With this in mind, you don’t want to find yourself paying out money for a policy you can’t then claim on because you’ve done something that could compromise your cover.
Things that could compromise your home insurance policy
Here are some of the things that could invalidate claims – and simple steps you can take to prevent this from happening.
- Failing to keep your home in a good state of repair – To remain valid, you need to ensure your property is properly maintained at all times.
Top tip: Keep your property well maintained. This means, for example, removing trees which are too close to your property, keeping gutters clear, and insulating your pipes properly, so they won’t freeze and burst in the winter. You have a responsibility to look after your home. Read more on how to get your home ready for winter in our article.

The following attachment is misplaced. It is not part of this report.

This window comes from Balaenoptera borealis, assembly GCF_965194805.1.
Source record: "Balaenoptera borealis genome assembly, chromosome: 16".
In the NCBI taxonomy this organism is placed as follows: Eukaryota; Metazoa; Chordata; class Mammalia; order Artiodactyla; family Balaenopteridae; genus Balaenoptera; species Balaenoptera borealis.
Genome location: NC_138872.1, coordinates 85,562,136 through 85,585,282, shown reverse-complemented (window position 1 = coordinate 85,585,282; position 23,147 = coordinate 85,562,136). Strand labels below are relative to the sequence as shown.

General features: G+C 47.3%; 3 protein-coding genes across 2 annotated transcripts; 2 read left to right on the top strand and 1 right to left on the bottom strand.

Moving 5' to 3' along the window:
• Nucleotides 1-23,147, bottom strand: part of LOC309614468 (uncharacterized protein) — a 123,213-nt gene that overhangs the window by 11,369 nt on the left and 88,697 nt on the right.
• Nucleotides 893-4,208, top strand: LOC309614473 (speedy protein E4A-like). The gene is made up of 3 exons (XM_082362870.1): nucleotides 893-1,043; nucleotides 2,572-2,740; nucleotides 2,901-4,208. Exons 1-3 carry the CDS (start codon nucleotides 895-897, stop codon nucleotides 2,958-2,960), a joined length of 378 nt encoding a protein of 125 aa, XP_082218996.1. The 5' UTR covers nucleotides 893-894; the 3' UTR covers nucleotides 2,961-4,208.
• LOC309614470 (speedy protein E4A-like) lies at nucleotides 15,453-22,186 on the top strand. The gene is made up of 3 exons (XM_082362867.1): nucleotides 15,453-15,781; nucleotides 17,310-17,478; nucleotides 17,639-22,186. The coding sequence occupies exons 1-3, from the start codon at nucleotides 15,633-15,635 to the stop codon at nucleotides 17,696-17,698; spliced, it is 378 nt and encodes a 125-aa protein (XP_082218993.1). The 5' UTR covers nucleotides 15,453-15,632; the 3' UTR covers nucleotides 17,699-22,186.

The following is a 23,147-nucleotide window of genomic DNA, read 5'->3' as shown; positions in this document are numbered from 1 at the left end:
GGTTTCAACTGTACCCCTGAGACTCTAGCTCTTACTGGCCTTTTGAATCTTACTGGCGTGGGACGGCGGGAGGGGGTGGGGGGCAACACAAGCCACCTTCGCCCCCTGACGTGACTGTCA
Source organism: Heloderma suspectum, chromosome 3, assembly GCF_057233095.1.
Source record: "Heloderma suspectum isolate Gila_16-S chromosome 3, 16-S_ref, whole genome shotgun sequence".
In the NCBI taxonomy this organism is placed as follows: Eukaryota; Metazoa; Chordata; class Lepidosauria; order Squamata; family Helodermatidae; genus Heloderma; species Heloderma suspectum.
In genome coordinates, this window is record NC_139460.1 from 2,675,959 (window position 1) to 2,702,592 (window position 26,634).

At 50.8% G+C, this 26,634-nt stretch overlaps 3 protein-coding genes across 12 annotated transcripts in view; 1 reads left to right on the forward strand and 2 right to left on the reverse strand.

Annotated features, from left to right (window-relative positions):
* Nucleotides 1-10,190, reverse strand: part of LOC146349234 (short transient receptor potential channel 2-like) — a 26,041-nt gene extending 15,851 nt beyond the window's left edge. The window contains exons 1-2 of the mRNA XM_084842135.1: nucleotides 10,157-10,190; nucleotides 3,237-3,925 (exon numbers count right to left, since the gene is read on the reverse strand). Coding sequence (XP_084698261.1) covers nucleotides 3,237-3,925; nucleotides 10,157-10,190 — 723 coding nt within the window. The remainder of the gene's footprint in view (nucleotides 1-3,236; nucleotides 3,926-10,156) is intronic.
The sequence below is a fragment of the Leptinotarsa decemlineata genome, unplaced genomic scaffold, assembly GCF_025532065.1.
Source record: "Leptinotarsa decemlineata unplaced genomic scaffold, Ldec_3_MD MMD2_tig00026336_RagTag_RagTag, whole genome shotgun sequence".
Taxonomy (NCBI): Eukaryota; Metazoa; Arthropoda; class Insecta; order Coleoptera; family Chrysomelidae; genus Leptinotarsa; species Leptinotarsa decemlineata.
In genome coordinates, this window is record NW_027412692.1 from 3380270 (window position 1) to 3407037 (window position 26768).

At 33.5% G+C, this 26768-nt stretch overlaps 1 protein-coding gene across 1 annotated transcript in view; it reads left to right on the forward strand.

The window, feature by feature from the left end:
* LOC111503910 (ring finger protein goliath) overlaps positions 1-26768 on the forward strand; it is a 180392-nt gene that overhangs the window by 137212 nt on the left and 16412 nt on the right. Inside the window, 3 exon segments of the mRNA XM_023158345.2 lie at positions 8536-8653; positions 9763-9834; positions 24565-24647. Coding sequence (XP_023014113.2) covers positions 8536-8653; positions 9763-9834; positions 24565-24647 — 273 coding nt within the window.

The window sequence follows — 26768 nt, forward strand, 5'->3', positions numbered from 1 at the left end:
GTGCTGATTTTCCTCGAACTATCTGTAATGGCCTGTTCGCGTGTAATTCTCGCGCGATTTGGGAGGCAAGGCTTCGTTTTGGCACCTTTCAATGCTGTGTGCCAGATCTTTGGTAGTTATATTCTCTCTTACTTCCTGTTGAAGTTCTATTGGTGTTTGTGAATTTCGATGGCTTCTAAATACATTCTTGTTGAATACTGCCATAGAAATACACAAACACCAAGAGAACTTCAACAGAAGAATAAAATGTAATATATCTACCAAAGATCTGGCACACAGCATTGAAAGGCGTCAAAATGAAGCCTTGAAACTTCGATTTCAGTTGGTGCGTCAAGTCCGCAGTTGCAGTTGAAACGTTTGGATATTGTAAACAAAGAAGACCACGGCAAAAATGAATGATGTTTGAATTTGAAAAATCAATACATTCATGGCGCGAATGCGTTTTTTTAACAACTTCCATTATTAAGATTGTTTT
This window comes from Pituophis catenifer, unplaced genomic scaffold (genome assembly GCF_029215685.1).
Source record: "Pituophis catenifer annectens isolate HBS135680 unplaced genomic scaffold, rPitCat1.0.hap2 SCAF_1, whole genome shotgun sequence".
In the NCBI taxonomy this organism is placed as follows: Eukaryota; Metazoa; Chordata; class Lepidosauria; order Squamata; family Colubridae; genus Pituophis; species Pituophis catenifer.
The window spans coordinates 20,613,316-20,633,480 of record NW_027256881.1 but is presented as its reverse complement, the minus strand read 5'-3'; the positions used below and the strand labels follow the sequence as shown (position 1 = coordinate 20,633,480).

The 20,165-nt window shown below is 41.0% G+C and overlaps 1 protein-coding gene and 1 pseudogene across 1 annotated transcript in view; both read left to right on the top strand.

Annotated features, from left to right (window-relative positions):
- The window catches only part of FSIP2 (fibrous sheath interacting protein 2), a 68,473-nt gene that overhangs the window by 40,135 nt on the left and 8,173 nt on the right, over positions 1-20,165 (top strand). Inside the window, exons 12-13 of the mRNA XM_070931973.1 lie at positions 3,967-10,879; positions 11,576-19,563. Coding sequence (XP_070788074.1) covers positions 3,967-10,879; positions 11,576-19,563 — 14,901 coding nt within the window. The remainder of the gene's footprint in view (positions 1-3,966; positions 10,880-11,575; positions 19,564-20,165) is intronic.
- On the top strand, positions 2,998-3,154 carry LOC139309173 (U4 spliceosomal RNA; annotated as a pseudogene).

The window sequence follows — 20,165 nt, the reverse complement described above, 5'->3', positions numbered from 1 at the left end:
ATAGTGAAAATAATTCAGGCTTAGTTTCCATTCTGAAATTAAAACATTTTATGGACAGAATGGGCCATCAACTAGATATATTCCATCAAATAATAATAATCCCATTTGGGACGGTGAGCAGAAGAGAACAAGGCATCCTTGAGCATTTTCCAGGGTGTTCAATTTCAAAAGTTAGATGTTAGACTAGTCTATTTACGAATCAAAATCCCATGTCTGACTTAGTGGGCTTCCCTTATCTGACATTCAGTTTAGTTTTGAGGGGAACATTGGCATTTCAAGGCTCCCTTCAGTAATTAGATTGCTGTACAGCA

- Building an extension or carrying out major works – Insurers may view building work as an increased risk, so if, say, you convert a loft into a bedroom or dig out a basement room without informing your insurer, you could leave yourself unprotected should you make a claim.
Top tip: Be sure to notify your insurer of building work being carried out.
- Having a burglar alarm, but failing to use it – Security measures, such as a burglar alarm, can net you savings, but if you fail to use the devices you have, you could invalidate your cover.
Top tip: If you have a burglar alarm, make sure you use it. The same applies to other security devices.